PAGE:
Magical tales take on life of their own

By Stephen Jewell

Cassandra Clare. Photo / Supplied
Cassandra Clare. Photo / Supplied

With its adolescent heroine who discovers her mystical abilities after encountering an other-worldly protagonist, Cassandra Clare's bestselling Mortal Instruments series seems like a clever combination of J.K. Rowling and Stephenie Meyer's iconic creations.

But with a movie now in development, it won't be long before the New York-based writer's enthralling work about demon-hunters in contemporary New York City is recognised as very much its own distinctive beast.

"People will always compare you to the most popular book in your genre at the time," says Clare, 37.

"When I began writing the books it was Harry Potter, and as I went on it became Twilight. All books feed on the same genre elements. There's a lot of ancient biblical mythology in my books and we all use the same kind of classic mythology at the heart of all our stories so there are bound to be similarities."

Born in Tehran and raised in California, Clare spent time in Switzerland, France and England as a child.

An ardent reader of classic folklore, she discovered contemporary urban fantasy writers such as Charles de Lint, Ellen Kushner and Terry Windley, who all contributed to the Borderland anthologies.

"When I was growing up in the 80s there was a sort of cult movement of writers who were popularising this idea that you should bring fantasy into the modern world," she recalls.

"For me, that was much more relatable than traditional high fantasy, which was all very medieval with castles and knights.

"I couldn't connect with that as a 12-year-old girl but I could connect with the idea of children or teenagers running away from the real modern world to join a semi-magical world.

"A lot of the stuff I read back then featured fairies and vampires but I wanted to do something with gods, demons and angels. That was my big idea at the time."

After moving to Los Angeles to attend high school, Clare visited her grandparents in New York every summer holiday.

"I found it to be a fascinating and magical place," she says.

"I was there at the right time in my life for it to feed my imagination and allow me to create fantasies about the places that I was in."

As an adult, she moved permanently to New York in 2001. "That was when I started working on the books as I reconnected with my New York roots," says Clare, who based her character Clary's home on her own apartment in the Brooklyn suburb of Park Slope. "Where Clary's stepfather Luke lives is where I lived when I first moved to New York and didn't have any money so I had to live in Williamsburg, while the Institute is on the Upper East Side where my grandparents lived," she says, referring to the Demonhunters' hidden headquarters.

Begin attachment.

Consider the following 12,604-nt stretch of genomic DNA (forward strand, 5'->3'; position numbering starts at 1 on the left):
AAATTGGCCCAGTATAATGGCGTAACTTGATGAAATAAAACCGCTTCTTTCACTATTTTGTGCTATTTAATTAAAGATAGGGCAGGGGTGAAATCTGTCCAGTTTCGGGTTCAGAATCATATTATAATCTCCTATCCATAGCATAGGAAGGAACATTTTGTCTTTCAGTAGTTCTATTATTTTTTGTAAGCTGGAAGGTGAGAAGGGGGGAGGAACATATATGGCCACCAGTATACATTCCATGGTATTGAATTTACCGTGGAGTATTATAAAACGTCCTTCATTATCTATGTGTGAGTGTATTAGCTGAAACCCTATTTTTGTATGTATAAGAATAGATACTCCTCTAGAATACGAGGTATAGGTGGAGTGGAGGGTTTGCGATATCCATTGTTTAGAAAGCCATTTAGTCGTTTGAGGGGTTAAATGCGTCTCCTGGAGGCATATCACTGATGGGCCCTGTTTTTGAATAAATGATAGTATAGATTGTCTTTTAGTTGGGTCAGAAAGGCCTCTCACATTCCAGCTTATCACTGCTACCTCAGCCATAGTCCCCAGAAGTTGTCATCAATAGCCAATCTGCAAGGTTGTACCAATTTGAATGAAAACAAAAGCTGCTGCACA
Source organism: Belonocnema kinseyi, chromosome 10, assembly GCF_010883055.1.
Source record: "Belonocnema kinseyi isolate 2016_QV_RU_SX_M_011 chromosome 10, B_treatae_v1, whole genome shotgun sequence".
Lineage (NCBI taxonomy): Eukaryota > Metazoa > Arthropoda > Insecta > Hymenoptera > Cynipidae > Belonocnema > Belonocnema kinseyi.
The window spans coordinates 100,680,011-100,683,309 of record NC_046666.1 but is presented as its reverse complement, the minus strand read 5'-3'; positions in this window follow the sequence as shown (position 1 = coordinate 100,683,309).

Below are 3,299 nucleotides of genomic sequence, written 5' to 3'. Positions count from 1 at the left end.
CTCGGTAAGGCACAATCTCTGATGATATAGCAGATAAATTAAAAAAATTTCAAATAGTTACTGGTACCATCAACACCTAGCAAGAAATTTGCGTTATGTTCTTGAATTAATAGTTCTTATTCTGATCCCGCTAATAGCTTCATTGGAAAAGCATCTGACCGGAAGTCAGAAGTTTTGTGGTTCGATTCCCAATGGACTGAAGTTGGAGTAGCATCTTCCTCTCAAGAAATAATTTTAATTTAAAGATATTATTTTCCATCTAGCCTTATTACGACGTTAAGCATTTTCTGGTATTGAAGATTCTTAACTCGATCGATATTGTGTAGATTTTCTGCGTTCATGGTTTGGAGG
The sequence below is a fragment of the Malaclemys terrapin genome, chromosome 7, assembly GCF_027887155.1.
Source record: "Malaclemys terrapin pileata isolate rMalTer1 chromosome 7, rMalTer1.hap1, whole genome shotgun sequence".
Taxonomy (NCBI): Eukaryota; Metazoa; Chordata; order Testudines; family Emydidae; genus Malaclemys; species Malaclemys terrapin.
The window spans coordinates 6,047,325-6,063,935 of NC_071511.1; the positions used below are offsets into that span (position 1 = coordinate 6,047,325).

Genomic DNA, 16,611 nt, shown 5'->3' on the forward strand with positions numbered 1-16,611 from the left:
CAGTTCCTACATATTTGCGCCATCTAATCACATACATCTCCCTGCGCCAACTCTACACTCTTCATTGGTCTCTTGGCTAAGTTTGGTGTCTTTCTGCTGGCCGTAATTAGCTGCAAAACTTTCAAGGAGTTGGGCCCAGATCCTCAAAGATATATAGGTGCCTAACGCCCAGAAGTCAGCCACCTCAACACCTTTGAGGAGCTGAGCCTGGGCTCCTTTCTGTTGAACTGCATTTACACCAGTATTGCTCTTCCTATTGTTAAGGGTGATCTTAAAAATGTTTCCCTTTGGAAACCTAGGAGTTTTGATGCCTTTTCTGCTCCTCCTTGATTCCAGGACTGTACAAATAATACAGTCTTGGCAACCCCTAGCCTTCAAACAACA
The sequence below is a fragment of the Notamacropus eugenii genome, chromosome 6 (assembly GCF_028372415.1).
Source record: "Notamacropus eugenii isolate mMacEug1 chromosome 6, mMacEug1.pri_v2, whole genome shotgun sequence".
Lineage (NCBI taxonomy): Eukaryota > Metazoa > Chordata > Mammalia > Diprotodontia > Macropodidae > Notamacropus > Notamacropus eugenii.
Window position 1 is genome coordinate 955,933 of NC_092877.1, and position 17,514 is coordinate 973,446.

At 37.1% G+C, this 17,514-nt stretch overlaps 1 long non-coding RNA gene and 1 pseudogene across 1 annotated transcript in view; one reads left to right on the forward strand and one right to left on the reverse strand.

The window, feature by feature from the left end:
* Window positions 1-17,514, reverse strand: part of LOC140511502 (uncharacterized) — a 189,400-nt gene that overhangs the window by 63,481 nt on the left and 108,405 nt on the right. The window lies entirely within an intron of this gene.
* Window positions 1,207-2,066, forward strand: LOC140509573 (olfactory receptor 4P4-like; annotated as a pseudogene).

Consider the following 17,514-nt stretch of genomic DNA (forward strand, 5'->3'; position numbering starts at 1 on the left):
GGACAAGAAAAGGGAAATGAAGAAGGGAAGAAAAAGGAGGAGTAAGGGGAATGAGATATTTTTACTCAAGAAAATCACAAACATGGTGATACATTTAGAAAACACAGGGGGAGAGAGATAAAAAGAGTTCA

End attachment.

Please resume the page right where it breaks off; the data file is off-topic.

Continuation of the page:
"I like the idea that different neighbourhoods have different personalities and can lead to different kinds of magic."

After reaching a dramatic conclusion in her third novel, City of Glass, Clare intended to continue Clary's story in a series of graphic novels. However, when those plans fell through, she turned her comic-book plots into a new sequence of three novels, beginning with the just-published City of Fallen Angels.

"It starts a bit after the end of the last book," she says. "It doesn't function like something like Harry Potter where you have one through-line story running through all the books. It's one trilogy and then a second trilogy. I think of it as almost like two seasons of a TV show where you have a complete story and then you have a second complete story about the same people."

After City of Glass, Clare embarked upon The Infernal Devices, a prequel to The Mortal Instruments, beginning with Clockwork Angel before continuing with last year's Clockwork Prince.

"I'd been spending a lot of time with the same characters and as a writer that can start to feel a bit claustrophobic. It's been good for me to alternate the two series."

Set in London in the Victorian era, The Infernal Devices is inspired by her childhood experiences living in the British capital for two years. "I fell in love with it," says Clare. "I didn't go to school so my parents would give me assignments to do all around the city. I would write up what I learned and I found out lots of fascinating details. So when I decided to do a corresponding series to the initial series that I had created, London was a natural fit. It has had a wonderful history for such a long time and it has a secret past that's no longer there but lives on in our imaginations."

The story centres around 16-year-old American Tessa Gray who inadvertently stumbles upon a shadowy netherworld of vampires, warlocks and other supernatural creatures.

"London is a much older city than New York, which is partly why it takes place 130 years in the past," she says.

The Infernal Devices' final instalment, Clockwork Princess, is due to be published at Christmas and the fifth Mortal Instruments, City of Lost Souls is scheduled for May next year.

But after the sixth book, City of Heavenly Fire, is published in two years, Clare will finally bring the series to a much-deserved close.

Clare is looking forward to coming to New Zealand for the first time next month, where she will be a guest at the Auckland Writers & Readers Festival alongside Australian fantasy authors Margo Lanagan and Garth Nix and our own Elizabeth Knox.

"I love her writing on Vintner's Luck and her work for young adults," she says, referring to the Wellingtonian's Dreamhunter duet. "Her work is very unique."

- NZ Herald

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